The Cloud has become an important destination for storing both personal data and business data. Depending upon the importance and the secrecy requirements of the data, organizations have started using the Cloud to store their vital datasets.
The following diagram tries to summarize the various access patterns of typical enterprises and how they leverage the Cloud to store their data:
Cloud providers offer different varieties of storage. Let’s take a look at what these types are:
- Block storage
- File-based storage
- Encrypted storage
- Offline storage
This type of storage is primarily useful when we want to use this along with our compute servers, and want to manage the storage via the host operating system.
To understand this better, this type of storage is equivalent to the hard disk/SSD that comes with our laptops/MacBook when we purchase them. In case of laptop storage, if we decide to increase the capacity, we need to replace the existing disk with another one.
When it comes to the Cloud, if we want to add more capacity, we can just purchase another larger capacity storage and attach it to our server. This is one of the reasons why the Cloud has become popular as it has made it very easy to add or shrink the storage that we need.
It’s good to remember that, since there are many different types of access patterns for our applications, Cloud vendors also offer block storage with varying storage/speed requirements measured with their own capacity/IOPS, and so on.
Let’s take an example of this capacity upgrade requirement and see what we do to utilize this block storage on the Cloud.
In order to understand this, let’s look at the example in this diagram:
Imagine a server created by the administrator called DB1 with an original capacity of 100 GB. Later, due to unexpected demand from customers, an application started consuming all the 100 GB of storage, so the administrator has decided to increase the capacity to 1 TB (1,024 GB).
This is what the workflow looks like in this scenario:
- Create a new 1 TB disk on the Cloud
- Attach the disk to the server and mount it
- Take a backup of the database
- Copy the data from the existing disk to the new disk
- Start the database
- Verify the database
- Destroy the data on the old disk and return the disk
This process is simplified but in production this might take some time, depending upon the type of maintenance that is being performed by the administrator. But, from the Cloud perspective, acquiring new block storage is very quick.
Files are the basics of computing. If you are familiar with UNIX/Linux environments, you already know that, everything is a file in the Unix world. But don’t get confused with that as every operating system has its own way of dealing with hardware resources. In this case we are not worried about how the operating system deals with hardware resources, but we are talking about the important documents that the users store as part of their day-to-day business.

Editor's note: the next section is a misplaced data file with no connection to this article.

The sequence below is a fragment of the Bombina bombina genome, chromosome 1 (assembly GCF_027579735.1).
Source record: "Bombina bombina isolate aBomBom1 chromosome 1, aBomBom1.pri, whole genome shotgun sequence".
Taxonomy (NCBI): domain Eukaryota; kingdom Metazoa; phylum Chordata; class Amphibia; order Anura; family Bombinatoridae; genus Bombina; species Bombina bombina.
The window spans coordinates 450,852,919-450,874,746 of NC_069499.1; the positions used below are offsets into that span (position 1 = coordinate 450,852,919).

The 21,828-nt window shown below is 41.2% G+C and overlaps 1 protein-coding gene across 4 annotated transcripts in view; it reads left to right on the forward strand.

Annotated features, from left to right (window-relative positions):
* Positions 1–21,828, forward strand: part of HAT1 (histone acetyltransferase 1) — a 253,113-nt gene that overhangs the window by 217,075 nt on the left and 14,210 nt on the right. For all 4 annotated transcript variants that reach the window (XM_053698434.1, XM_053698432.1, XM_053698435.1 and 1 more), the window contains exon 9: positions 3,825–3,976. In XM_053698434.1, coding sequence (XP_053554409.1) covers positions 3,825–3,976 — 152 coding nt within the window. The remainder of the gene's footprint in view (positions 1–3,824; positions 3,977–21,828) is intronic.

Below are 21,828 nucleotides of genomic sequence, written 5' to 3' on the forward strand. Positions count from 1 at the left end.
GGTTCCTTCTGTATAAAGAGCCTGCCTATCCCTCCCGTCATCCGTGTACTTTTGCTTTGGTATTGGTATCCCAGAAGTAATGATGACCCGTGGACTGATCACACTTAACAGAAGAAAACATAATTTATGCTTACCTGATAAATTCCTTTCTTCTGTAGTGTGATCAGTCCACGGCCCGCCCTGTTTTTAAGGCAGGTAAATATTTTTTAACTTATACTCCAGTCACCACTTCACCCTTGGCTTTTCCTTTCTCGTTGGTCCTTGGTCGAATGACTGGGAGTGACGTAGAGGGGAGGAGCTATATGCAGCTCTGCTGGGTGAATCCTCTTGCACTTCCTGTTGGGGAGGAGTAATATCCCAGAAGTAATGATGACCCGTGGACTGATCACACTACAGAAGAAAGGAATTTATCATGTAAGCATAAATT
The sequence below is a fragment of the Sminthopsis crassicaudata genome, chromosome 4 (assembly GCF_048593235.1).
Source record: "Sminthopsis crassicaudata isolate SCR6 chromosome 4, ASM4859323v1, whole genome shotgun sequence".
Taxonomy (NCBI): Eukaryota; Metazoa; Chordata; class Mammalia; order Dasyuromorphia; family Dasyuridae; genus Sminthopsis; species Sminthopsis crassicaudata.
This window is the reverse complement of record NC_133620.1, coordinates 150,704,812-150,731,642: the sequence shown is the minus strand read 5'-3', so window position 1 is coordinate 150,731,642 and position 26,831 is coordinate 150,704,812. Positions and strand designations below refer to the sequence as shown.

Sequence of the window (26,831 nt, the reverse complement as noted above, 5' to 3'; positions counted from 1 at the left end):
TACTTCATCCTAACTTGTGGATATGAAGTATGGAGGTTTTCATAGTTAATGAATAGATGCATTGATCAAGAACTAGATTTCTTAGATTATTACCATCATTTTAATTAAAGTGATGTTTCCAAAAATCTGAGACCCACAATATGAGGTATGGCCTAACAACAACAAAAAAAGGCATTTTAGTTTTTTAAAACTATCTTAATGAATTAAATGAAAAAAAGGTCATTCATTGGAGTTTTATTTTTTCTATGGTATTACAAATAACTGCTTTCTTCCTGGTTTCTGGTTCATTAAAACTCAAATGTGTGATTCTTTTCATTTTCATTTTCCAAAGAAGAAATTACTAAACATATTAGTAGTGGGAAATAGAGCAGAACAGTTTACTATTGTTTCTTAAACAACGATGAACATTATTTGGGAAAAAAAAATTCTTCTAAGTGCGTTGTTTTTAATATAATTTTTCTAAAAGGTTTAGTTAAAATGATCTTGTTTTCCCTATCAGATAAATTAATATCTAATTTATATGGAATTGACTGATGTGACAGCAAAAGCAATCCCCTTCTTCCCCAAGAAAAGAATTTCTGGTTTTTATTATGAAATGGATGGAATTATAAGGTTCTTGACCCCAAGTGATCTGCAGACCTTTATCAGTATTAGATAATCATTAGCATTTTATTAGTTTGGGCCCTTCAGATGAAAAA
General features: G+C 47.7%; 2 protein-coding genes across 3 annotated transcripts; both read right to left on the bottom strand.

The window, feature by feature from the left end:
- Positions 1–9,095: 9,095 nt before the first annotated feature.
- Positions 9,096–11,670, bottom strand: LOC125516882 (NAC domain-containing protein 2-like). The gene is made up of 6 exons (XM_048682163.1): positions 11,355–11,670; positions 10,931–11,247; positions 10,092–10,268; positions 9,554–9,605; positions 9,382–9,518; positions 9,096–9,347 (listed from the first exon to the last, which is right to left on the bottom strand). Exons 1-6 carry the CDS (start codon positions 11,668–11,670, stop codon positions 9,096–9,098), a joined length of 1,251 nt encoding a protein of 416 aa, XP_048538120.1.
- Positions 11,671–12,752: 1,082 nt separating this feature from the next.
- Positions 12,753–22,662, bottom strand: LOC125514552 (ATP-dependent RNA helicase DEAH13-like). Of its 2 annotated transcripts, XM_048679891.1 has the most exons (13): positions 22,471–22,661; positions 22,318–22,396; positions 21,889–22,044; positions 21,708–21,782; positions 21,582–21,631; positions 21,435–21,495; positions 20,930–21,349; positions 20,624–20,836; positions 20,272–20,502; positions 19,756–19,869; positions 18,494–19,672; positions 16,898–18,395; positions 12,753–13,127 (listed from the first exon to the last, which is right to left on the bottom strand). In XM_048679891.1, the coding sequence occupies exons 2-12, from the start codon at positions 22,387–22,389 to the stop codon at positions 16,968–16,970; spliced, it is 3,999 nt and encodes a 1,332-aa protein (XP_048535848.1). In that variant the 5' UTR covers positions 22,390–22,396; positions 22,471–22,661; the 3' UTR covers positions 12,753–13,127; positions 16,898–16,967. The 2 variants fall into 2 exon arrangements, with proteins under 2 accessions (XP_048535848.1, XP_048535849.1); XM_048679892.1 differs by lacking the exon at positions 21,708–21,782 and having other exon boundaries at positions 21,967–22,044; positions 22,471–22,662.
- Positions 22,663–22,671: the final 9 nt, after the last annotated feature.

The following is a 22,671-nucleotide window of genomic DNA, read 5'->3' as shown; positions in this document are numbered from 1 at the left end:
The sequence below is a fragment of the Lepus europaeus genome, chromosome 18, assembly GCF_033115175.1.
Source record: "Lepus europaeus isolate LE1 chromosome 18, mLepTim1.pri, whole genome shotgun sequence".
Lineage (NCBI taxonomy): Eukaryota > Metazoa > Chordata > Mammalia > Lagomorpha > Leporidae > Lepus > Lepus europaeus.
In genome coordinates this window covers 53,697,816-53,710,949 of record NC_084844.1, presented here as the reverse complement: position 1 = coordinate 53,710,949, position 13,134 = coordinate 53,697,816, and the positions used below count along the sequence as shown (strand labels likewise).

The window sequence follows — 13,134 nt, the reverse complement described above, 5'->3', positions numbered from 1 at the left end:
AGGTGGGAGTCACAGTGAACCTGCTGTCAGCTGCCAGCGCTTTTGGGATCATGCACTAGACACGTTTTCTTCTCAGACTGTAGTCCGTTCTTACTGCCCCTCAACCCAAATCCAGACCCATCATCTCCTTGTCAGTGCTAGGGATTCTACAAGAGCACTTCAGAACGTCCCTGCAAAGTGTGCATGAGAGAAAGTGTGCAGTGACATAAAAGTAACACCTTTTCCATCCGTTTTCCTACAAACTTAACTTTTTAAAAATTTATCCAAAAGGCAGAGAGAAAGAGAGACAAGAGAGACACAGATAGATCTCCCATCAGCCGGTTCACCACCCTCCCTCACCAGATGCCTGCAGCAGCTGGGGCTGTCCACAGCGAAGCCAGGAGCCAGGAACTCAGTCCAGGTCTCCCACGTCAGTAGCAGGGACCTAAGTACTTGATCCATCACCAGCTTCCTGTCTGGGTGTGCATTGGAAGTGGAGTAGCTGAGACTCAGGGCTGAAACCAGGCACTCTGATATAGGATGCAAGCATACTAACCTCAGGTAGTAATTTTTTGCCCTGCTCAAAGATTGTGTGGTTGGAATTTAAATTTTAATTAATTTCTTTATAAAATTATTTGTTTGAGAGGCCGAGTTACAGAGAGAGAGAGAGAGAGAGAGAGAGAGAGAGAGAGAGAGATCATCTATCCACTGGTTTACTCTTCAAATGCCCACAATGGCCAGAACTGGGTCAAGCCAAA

These files can be:
- Movie/conference recordings
- Excel sheets
- Word documents
Even though they are simple-looking files in our computer, they can have significant business importance and should be dealt with in a careful fashion, when we think of storing these on the Cloud.
Most Cloud providers offer an easy way to store these simple files on the Cloud and also offer flexibility in terms of security as well.
A typical workflow for acquiring the storage of this form is like this:
- Create a new storage bucket that’s uniquely identified
- Add private/public visibility to this bucket
- Add multi-geography replication requirement to the data that is stored in this bucket
Some Cloud providers bill their customers based on the number of features they select as part of their bucket creation.
Please choose a hard-to-discover name for buckets that contain confidential data, and also make them private.
This is a very important requirement for business critical data as we do not want the information to be leaked outside the scope of the organization. Cloud providers offer an encryption at rest facility for us. Some vendors choose to do this automatically and some vendors also provide flexibility in letting us choose the encryption keys and methodology for the encrypting/decrypting data that we own. Depending upon the organization policy, we should follow best practices in dealing with this on the Cloud.
With the increase in the performance of storage devices, encryption does not add significant overhead while decrypting/encrypting files. This is depicted in the following image:
Continuing the same example as before, when we choose to encrypt the underlying block storage of 1 TB, we can leverage the Cloud-offered encryption where they automatically encrypt and decrypt the data for us. So, we do not have to employ special software on the host operating system to do the encryption and decryption.
Remember that encryption can be a feature that’s available in both the block storage and file-based storage offer from the vendor.
This storage is very useful for storing important backups in the Cloud that are rarely accessed. Since we are dealing with a special type of data here, we should also be aware that the Cloud vendor might charge significantly high amounts for data access from this storage, as it’s meant to be written once and forgetten (until it’s needed). The advantage with this mechanism is that we have to pay lesser amounts to store even petabytes of data.
We looked at the different steps involved in building our own Hadoop cluster on the Cloud. And we saw different ways of storing and accessing our data on the Cloud.
To know more about how to build expert Big Data systems, do checkout this book Modern Big Data Processing with Hadoop.